According to a report from the Guardian's David Smith, experts claim that Donald Trump's ban from Twitter -- a social media platform ideally suited to his attention-grabbing outbursts -- is turning him into yesterday's news as the public moves on without almost hourly reminders of is existence.
The former president -- who had 8 million Twitter followers before he was banned immediately after the Jan 6th Capitol riot -- has had to resort to longer statements posted by his spokesperson on her Twitter account that has little social media reach and often pass without anyone noticing.
"Cast into the social media wilderness, the former US president releases statements by email these days, clogging the inboxes of reporters whose attention has turned elsewhere. The era when a single tweet from Trump could electrify cable news, rattle financial markets and unnerve foreign capitals is long gone," Smith wrote. "His post-presidential online engagement is in freefall, the Axios website reported this week, citing data from SocialFlow, an optimization platform that measures clicks from posts referred from its network of publishers."
According to one political scientist, the loss of Trump's presidential bully pulpit, combined with the social media ban, is rapidly diminishing his influence at a time when he needs the attention to raise cash for both his personal use and to possibly make another presidential run.
As Monika McDermott of Fordham University told Smith, "His [Trump's] online presence has definitely declined due to a variety of factors. First of all, he was better on Twitter because he was punchy. He was of the moment: people followed him and got constant updates. Any other platform is very difficult for him to navigate with his style and personality."
"In addition to that, he's lost his position as president of the United States, and he doesn't have a concrete election yet that he's actually running for. The attention has been siphoned away by the current administration and what's going on in the country and the Delta variant and all kinds of other things," she added. "He's become to some extent irrelevant to the general populace, even though he's still very relevant to his still very loyal followers."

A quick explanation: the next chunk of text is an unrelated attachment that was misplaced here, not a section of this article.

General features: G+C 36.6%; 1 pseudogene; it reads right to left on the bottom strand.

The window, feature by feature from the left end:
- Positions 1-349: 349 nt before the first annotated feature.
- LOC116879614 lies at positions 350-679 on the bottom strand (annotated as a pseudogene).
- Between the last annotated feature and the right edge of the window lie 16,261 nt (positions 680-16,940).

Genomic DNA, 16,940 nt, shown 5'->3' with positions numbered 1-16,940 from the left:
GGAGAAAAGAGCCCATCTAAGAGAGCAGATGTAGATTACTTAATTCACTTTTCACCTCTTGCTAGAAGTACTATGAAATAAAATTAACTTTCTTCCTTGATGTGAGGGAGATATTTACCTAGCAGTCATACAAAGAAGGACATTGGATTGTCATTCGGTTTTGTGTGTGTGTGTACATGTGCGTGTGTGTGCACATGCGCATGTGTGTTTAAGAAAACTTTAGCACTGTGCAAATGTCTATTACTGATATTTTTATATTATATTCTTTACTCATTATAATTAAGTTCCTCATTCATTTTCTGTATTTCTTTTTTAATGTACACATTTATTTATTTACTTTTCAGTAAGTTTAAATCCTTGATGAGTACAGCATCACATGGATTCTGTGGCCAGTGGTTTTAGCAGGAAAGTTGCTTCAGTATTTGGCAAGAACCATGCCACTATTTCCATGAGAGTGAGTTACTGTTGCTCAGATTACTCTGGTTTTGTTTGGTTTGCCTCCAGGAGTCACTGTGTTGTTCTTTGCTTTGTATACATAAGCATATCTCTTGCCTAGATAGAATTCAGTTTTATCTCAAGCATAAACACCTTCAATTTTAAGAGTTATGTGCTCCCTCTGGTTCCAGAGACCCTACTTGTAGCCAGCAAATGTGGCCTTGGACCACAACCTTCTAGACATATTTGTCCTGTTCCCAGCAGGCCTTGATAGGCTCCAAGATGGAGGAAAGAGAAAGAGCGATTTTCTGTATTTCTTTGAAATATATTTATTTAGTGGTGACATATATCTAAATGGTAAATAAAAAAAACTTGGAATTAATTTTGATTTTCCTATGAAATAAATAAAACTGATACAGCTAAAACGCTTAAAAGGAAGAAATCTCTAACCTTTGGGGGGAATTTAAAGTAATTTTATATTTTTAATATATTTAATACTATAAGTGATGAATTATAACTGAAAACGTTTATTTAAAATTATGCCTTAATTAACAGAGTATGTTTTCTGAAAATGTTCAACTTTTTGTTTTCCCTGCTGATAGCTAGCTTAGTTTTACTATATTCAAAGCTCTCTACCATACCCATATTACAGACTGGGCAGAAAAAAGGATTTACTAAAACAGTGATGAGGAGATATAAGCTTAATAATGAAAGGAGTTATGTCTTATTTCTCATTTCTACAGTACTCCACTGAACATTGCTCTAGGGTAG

As Smith notes, when Trump's name does manage to break into the headlines it is often reports about either his legal problems or revelations coming from the flood of books about his one-term presidency.
"Trump, ensconced at his estates in Florida or New Jersey, has been largely irrelevant to substantive policy debates about the Afghanistan withdrawal and Biden's infrastructure bill and social spending plans. Mitch McConnell, the Republican minority leader in the Senate, appears to be paying him little heed," Smith wrote before adding, "In addition, the former president struggles to break through and make news, and when he does it is usually because of a damaging revelation from a book or official investigation about his attempt to overturn the 2020 election. Axios cited data from NewsWhip showing there were 26% fewer stories about him during August and September than in March and April. And the stories were averaging 28% less engagement on social media."
According to GOP strategist and anti-Trump Lincoln Project member Tara Setmayer, life has become better without the former president clogging up social media platforms.
"We're no longer married to our Twitter feeds and cellphones and we can actually enjoy Sunday brunch now because Donald Trump isn't tweeting something insane. However, the undercurrent of his presence is still a threat to our politics," she told the Guardian.
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